March 26, 2013 | Unregistered CommenterJeffrey Jakucyk

I wouldn't argue with any of that, particularly the statement about lack of scrutiny on highway projects that are much costlier.

March 26, 2013 | Registered CommenterCharles Marohn

Maybe I am missing something Jeffrey, but your detailed analysis of the Cincinnati project misses two key points.

First, a lot of people in this country believes government exists to provide services that the private sector can't/won't provide because the profit isn't there. For those that subscribe to that belief, when should the government do anything "for a profit"? I would argue it shouldn't and thus these conversations take us off track.

Second, while the streetcar numbers may show that the city collects more direct tax revenue than it pays to build the project, what about the other services that the city needs to provide in the corridor? These conversations tend to forget those. Tax dollars are not meant to just pay for a single infrastructure project. What about the other infrastructure projects needed to support the district? And what about the services the city needs to pay for the district? When the tax money is allocated for a singular project, how do the other needs/wants get funded?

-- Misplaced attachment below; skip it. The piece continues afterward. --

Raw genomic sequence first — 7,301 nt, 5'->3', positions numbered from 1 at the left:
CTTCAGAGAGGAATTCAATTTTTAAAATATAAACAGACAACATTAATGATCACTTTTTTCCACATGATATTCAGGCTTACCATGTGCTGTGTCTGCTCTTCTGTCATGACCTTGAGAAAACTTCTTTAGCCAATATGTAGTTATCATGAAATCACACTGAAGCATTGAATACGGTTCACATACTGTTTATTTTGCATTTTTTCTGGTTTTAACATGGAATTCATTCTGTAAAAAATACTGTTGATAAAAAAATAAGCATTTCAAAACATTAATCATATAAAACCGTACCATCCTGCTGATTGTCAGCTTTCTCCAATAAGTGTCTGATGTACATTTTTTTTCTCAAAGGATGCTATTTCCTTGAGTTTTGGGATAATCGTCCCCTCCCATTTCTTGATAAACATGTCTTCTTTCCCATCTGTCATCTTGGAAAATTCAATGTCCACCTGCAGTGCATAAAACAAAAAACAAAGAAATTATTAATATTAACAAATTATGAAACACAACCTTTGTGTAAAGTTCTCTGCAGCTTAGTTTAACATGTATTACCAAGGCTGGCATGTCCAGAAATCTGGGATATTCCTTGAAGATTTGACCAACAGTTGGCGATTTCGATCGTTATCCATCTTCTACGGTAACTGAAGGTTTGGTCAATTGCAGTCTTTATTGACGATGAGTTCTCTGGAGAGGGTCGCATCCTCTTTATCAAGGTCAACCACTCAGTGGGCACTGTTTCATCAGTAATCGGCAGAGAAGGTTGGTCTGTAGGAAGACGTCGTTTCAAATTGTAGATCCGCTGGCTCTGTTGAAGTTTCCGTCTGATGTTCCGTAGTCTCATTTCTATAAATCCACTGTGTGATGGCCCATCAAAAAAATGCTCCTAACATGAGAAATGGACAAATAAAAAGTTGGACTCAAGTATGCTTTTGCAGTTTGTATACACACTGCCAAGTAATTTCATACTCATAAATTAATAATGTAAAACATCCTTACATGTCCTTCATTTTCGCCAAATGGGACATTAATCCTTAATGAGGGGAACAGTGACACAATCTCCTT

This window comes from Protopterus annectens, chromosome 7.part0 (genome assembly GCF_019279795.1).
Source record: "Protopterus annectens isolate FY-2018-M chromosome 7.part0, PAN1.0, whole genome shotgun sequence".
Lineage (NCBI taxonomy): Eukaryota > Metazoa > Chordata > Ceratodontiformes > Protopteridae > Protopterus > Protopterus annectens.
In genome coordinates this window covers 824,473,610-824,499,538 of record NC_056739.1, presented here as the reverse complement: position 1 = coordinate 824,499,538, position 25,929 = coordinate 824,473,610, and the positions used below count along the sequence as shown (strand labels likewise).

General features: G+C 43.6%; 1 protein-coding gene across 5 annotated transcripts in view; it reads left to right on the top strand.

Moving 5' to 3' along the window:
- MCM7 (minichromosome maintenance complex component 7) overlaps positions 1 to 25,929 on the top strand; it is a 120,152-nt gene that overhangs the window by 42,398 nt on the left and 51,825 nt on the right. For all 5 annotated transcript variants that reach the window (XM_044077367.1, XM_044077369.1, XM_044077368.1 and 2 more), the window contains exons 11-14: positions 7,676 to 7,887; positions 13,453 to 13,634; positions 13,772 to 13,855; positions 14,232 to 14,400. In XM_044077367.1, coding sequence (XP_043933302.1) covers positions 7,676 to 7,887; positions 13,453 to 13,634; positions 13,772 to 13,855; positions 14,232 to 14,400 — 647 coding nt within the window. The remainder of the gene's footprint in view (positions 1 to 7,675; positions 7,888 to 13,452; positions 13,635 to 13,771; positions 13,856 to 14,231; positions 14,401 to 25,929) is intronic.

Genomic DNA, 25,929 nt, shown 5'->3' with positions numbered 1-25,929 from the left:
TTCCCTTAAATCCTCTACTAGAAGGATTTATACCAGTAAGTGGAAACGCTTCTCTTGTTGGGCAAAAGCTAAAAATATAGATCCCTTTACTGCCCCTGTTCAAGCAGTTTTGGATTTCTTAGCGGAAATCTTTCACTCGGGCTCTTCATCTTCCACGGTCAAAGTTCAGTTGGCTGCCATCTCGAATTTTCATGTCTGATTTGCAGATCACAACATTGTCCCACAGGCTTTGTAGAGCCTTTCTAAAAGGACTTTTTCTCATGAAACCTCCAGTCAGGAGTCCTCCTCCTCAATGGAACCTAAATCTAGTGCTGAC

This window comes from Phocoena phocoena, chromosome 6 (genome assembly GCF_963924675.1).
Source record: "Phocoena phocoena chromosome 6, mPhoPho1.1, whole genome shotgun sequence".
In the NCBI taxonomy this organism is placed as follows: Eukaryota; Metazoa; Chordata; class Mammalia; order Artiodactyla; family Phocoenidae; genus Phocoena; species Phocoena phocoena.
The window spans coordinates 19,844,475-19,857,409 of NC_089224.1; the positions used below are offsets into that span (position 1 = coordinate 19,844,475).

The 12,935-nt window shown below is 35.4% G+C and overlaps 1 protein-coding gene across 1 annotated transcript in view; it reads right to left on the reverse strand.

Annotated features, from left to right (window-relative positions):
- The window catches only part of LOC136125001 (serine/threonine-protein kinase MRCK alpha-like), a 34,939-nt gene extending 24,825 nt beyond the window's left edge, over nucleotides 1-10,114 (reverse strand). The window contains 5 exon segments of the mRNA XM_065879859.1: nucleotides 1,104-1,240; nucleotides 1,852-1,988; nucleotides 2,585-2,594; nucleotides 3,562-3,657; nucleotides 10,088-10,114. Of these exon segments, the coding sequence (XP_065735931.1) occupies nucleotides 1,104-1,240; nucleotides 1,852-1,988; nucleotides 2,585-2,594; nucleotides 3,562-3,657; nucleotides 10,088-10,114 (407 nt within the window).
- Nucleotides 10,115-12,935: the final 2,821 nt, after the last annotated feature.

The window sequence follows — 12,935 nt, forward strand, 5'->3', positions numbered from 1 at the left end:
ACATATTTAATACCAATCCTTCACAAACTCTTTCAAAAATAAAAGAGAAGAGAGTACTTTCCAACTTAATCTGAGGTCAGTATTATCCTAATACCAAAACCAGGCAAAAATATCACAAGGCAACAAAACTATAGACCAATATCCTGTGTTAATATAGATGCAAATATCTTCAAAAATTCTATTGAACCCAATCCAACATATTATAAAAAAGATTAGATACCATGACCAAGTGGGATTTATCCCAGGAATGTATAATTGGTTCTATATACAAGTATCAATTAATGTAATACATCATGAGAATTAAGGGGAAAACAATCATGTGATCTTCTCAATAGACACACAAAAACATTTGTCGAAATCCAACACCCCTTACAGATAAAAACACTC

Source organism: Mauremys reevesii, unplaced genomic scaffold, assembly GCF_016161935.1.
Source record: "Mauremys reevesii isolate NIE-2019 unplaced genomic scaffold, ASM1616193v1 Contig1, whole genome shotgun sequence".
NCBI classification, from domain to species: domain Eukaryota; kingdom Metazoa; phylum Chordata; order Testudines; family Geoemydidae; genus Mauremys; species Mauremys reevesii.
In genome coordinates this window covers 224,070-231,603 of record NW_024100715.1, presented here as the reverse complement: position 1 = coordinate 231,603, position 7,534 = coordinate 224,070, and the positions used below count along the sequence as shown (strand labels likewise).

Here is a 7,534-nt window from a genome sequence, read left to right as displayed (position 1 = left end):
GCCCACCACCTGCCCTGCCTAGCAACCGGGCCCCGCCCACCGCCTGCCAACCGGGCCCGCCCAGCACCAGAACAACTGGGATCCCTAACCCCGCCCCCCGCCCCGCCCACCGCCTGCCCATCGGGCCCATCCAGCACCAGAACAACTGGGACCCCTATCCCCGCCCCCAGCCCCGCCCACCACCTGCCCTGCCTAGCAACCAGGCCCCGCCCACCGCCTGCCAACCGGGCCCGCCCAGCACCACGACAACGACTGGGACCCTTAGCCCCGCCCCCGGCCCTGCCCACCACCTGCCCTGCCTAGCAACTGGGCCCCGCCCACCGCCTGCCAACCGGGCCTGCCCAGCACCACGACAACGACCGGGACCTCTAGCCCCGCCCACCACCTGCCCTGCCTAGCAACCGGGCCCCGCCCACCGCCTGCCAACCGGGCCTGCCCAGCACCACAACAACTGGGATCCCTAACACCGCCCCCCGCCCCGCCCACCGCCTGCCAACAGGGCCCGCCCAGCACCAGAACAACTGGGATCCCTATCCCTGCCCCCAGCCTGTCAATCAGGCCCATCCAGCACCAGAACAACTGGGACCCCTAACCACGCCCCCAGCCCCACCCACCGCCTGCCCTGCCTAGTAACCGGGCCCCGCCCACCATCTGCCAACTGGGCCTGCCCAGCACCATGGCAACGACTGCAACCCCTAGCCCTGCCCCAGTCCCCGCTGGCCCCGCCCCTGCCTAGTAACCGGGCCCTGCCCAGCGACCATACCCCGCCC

No matter how we slice these conversations, I keep finding myself back at square one with the Ponzi Scheme discussion at the heart of Strong Towns. The math doesn't add up. We don't see the total picture of what it takes to operate a community. We are upside down financially. Our dependence on one-time, outside money to build things isn't sustainable. Our bonding strategies aren't sustainable. I feel that we are overextended. I am concerned for what that means for my children's quality of life.

March 27, 2013 | Unregistered CommenterLawrence Andre

The thing about it Lawrence is that it's an attempt to get the neighborhood back to some level of density that it had in the past, and which the rest of the infrastructure that's already in place was built for. Looking at just Over-the-Rhine by itself, this is a neighborhood that in its heyday 100 years ago (when there were multiple streetcar lines crisscrossing it) had a population of nearly 50,000 but which today has only on the order of 6,000-8,000. The amount of abandonment and blight means that it has a disproportionate amount of crime and needs a lot of other social services that would cancel out some of the additional services needed for a more populous neighborhood. Either way, we're talking about a situation where the "carrying capacity" of the neighborhood is much higher than its actual use, but of course the infrastructure and services still need to be maintained. I'd also say that my analysis above assumes the whole construction cost is born by the city, which in reality it isn't (it's about half), so it puts the city ahead in terms of saving additional tax revenue for future maintenance needs.